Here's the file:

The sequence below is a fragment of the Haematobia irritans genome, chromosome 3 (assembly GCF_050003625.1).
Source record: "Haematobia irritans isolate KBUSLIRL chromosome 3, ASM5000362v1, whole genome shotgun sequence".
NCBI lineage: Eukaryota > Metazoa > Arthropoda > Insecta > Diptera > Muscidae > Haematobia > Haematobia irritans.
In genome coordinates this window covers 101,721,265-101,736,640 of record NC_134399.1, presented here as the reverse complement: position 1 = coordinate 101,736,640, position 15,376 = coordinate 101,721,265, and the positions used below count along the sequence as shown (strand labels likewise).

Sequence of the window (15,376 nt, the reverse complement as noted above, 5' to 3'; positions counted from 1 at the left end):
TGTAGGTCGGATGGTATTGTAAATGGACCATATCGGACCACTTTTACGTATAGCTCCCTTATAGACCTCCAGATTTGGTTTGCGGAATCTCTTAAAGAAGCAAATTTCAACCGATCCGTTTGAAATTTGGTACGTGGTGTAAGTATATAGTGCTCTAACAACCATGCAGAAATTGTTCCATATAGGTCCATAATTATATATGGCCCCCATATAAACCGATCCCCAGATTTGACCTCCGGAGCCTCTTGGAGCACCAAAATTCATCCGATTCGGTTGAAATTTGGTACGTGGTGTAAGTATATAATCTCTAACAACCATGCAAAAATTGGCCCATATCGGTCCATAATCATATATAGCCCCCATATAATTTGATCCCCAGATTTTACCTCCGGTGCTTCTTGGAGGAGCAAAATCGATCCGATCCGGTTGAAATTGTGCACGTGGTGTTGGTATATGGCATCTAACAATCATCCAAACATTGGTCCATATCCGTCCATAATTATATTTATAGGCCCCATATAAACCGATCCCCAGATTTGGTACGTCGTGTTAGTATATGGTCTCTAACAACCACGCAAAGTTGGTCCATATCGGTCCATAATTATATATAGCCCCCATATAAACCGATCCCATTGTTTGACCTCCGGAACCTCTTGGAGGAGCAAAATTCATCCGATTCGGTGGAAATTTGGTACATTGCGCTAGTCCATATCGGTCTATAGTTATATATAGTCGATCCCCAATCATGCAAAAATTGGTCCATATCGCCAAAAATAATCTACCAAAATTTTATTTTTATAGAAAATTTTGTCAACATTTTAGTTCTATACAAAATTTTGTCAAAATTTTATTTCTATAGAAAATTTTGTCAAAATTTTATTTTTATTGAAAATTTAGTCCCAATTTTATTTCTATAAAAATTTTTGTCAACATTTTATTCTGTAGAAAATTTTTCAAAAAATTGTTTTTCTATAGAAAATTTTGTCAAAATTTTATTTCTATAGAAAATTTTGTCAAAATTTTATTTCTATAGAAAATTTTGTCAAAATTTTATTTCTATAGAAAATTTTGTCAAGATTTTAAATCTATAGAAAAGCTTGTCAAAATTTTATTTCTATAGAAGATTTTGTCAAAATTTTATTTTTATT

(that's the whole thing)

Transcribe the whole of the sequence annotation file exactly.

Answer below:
The sequence below is a fragment of the Haematobia irritans genome, chromosome 3 (assembly GCF_050003625.1).
Source record: "Haematobia irritans isolate KBUSLIRL chromosome 3, ASM5000362v1, whole genome shotgun sequence".
NCBI lineage: Eukaryota > Metazoa > Arthropoda > Insecta > Diptera > Muscidae > Haematobia > Haematobia irritans.
In genome coordinates this window covers 101,721,265-101,736,640 of record NC_134399.1, presented here as the reverse complement: position 1 = coordinate 101,736,640, position 15,376 = coordinate 101,721,265, and the positions used below count along the sequence as shown (strand labels likewise).

Sequence of the window (15,376 nt, the reverse complement as noted above, 5' to 3'; positions counted from 1 at the left end):
TGTAGGTCGGATGGTATTGTAAATGGACCATATCGGACCACTTTTACGTATAGCTCCCTTATAGACCTCCAGATTTGGTTTGCGGAATCTCTTAAAGAAGCAAATTTCAACCGATCCGTTTGAAATTTGGTACGTGGTGTAAGTATATAGTGCTCTAACAACCATGCAGAAATTGTTCCATATAGGTCCATAATTATATATGGCCCCCATATAAACCGATCCCCAGATTTGACCTCCGGAGCCTCTTGGAGCACCAAAATTCATCCGATTCGGTTGAAATTTGGTACGTGGTGTAAGTATATAATCTCTAACAACCATGCAAAAATTGGCCCATATCGGTCCATAATCATATATAGCCCCCATATAATTTGATCCCCAGATTTTACCTCCGGTGCTTCTTGGAGGAGCAAAATCGATCCGATCCGGTTGAAATTGTGCACGTGGTGTTGGTATATGGCATCTAACAATCATCCAAACATTGGTCCATATCCGTCCATAATTATATTTATAGGCCCCATATAAACCGATCCCCAGATTTGGTACGTCGTGTTAGTATATGGTCTCTAACAACCACGCAAAGTTGGTCCATATCGGTCCATAATTATATATAGCCCCCATATAAACCGATCCCATTGTTTGACCTCCGGAACCTCTTGGAGGAGCAAAATTCATCCGATTCGGTGGAAATTTGGTACATTGCGCTAGTCCATATCGGTCTATAGTTATATATAGTCGATCCCCAATCATGCAAAAATTGGTCCATATCGCCAAAAATAATCTACCAAAATTTTATTTTTATAGAAAATTTTGTCAACATTTTAGTTCTATACAAAATTTTGTCAAAATTTTATTTCTATAGAAAATTTTGTCAAAATTTTATTTTTATTGAAAATTTAGTCCCAATTTTATTTCTATAAAAATTTTTGTCAACATTTTATTCTGTAGAAAATTTTTCAAAAAATTGTTTTTCTATAGAAAATTTTGTCAAAATTTTATTTCTATAGAAAATTTTGTCAAAATTTTATTTCTATAGAAAATTTTGTCAAAATTTTATTTCTATAGAAAATTTTGTCAAGATTTTAAATCTATAGAAAAGCTTGTCAAAATTTTATTTCTATAGAAGATTTTGTCAAAATTTTATTTTTATT